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Opening very large CSV files

· 4 min read

CSV files are one of the most common formats used to share data. Yet, opening very large files of this file format can be challenging for many applications. Since CSV formats are commonly opened with Excel on Windows and Numbers on Mac, one would expect these applications to open these files very fast. Surprisingly, they are extremely slow. There are many utility apps out there that provide various levels of functionality to manage large CSV files.

CSV is one of the common file formats for SQL Frames as well. However, since SQL Frames is written in TypeScript (which compiles to JavaScript) and JavaScript has a maximum limit for the size of a string, there can be challenges dealing with large CSV file sizes.

The CSV parser used by SQL Frames is Papa Parse. This library has several strategies for reading CSV data. It can read a CSV file from a URL in which case there is no limit to the file size as it is smart enough to work in chunks (including the ability to retrieve chunks from the server with range fetches). It can also read a CSV file using HTML File object and the underlying Blob interface allows getting the data as an Array Buffer. As a result, the maximum string size will not be an issue but most browsers still have limits on the size of the Blob (which is usually larger than that of the string).

There is one other use case that posed a challenge. It is the ability to use SQL Frames within ElectronJS. Within ElectronJS, a browser window is launched which loads SQL Frames and it behaves just like a web interface. However, in order to provide native experience, one of the options chosen was to launch the native file dialog instead of the standard HTML file dialog. As a result, the file was being read using the NodeJS API and the entire string was being returned for processing. So, the first challenge was when processing a file that is more than about half a GB. It didn't read the entire file. It is possible to read the file as array buffer instead of a string. However, it still meant loading the entire array into memory which poses a different set of challenges. There are newer API that allows streaming but Papa Parse is currently not implemented to make use of the Web Streaming API. However, it does have support for ReadableStream of NodeJS. However, the challenge is to make use of this capability from within the browser context.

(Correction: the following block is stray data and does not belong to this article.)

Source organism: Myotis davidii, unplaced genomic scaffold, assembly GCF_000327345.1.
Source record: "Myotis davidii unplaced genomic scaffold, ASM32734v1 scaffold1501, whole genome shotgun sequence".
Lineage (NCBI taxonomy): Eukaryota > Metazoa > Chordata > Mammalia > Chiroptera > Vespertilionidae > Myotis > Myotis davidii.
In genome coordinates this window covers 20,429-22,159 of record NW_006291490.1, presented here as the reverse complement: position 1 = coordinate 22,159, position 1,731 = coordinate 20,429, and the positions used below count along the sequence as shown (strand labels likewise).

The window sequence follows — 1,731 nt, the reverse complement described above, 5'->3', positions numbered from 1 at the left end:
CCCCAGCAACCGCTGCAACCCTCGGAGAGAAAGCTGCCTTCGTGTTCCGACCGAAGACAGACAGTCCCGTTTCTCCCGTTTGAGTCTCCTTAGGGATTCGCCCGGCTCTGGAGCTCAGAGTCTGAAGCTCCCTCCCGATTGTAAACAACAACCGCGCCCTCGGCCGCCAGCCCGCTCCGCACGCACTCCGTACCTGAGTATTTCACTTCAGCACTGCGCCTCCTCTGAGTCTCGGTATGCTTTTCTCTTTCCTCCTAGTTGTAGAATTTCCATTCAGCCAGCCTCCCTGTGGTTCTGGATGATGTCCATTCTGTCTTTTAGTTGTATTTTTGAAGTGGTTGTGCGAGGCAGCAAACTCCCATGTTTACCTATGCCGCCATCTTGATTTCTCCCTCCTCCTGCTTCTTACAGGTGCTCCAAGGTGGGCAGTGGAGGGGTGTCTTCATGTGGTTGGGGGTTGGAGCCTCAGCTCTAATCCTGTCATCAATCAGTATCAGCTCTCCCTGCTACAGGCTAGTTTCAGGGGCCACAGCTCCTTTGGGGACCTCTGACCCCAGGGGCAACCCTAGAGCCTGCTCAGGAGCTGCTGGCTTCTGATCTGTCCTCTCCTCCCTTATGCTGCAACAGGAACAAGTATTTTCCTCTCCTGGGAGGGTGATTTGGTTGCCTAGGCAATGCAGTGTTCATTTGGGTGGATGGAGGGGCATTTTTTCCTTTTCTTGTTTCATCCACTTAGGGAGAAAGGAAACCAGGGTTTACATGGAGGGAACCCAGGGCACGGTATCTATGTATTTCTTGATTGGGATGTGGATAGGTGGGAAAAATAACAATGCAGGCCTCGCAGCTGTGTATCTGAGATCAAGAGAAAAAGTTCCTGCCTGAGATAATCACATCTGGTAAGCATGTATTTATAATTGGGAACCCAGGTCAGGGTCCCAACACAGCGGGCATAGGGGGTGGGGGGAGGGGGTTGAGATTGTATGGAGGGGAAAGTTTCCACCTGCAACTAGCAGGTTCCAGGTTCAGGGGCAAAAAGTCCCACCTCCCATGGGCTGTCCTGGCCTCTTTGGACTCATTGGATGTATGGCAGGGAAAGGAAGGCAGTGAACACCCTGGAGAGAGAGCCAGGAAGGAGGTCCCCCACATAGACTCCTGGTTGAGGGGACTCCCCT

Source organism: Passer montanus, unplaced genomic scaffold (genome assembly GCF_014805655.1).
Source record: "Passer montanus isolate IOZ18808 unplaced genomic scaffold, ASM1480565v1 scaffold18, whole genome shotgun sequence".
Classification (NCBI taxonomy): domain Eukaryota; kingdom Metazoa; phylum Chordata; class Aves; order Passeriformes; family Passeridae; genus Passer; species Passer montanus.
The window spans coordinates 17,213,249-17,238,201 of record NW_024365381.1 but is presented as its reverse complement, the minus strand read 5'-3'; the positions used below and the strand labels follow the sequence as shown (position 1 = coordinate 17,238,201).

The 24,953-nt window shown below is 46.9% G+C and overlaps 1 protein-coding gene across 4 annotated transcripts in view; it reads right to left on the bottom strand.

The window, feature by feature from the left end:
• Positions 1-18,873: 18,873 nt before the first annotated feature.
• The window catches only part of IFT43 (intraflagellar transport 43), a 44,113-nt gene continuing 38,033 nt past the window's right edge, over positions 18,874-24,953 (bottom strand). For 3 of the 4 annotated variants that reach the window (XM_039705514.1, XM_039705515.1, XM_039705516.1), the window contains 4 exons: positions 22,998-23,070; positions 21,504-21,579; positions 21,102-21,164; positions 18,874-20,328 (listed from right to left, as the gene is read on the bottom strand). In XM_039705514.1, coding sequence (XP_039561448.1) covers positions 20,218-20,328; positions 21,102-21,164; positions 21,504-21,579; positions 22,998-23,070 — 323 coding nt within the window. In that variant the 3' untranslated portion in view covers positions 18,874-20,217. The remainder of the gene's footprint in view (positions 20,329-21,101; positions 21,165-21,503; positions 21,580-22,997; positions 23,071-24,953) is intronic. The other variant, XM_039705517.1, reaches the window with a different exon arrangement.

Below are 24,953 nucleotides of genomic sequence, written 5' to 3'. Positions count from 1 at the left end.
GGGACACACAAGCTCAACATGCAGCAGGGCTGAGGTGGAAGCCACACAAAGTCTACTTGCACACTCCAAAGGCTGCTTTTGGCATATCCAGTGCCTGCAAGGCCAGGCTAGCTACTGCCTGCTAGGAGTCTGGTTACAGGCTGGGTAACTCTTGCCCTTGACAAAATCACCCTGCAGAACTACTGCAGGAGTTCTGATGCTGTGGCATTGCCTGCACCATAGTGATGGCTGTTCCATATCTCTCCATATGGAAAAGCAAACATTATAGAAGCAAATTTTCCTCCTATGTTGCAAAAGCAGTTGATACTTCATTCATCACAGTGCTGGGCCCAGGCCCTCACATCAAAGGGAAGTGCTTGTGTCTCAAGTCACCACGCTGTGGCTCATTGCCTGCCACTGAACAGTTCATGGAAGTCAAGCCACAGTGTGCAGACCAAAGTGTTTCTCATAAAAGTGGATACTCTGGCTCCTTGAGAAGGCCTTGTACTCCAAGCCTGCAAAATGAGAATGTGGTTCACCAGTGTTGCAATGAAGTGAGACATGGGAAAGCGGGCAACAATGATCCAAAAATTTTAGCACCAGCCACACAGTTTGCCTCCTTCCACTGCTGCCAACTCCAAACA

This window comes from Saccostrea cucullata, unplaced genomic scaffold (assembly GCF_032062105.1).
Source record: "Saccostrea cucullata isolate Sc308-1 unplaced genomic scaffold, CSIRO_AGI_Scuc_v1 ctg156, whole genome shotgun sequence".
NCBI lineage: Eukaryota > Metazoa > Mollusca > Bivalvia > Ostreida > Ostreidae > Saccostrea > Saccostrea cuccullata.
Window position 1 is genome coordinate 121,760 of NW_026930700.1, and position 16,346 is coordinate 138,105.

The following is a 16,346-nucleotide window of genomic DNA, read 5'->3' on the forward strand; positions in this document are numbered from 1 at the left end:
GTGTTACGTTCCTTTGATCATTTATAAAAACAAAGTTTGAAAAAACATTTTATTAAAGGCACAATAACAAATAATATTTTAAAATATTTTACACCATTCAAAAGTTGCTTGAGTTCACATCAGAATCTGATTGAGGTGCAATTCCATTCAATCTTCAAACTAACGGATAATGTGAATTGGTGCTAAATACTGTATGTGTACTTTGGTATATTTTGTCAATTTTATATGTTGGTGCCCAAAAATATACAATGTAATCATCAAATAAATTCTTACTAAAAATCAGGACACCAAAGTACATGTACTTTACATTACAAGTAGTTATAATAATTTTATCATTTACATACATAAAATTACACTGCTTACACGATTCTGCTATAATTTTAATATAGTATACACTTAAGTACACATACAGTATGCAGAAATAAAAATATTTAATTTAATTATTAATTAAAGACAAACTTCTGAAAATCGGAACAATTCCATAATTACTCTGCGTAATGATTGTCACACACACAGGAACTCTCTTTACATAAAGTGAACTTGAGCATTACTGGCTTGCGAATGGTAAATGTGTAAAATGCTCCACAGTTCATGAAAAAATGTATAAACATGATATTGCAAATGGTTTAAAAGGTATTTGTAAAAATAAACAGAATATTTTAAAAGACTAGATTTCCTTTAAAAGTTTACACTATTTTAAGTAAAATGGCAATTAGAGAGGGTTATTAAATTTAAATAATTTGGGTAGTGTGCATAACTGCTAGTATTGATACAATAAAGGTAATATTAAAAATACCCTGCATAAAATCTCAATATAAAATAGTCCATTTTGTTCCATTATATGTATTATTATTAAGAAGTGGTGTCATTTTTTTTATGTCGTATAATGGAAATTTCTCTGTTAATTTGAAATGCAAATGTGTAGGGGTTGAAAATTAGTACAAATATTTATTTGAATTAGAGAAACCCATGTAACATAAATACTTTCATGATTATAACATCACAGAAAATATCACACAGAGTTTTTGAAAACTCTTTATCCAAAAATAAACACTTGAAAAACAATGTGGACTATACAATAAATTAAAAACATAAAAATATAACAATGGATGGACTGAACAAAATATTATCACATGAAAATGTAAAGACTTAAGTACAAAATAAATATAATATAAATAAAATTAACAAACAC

So, in order to work around this problem of dealing with large files, a File object is passed that pretends to be a NodeJS stream with only the fields and methods that are required by Papa Parse. The resulting code turned out to be very small as shown below.

const methods = new Map();
let stream = {
name: file,
readable: true,
read: () => {},
pauase: () => {},
resume: () => {},
on: (evt: string,method) => {
if(['data','end','error'].indexOf(evt) < 0) return;
methods.set(evt,method);
if(methods.size !== 3) return;
electron.streamFile(file,methods.get('data'),methods.get('end'),methods.get('error'));
},
removeListener: (evt) => { methods.delete(evt); }
}

The above code feels a bit hackish that it is trying to do too much work in the 'on' function. Apparently, NodeJS streams have a flow mode when there is an on-data listener which essentially means that it will start streaming the data automatically. Since there is no explicit control from Papa Parse to trigger this, it has been implemented this way where after making sure the three listeners have been setup, it will start streaing the file. The electron.streamFile is something that has been setup via context bridge and is safe.

With the above code, it is now possible to read very large CSV files without running into memory challenges (within the limits of ElectronJS browser windows).

Ability to read very large JSON files is still pending and it may become yet another post if it turns out to be as interesting solution as this one.

Sometime in the new feature an ElectronJS app that leverages SQL Frames will be released. If you are interested to learn more, please feel free to contact us.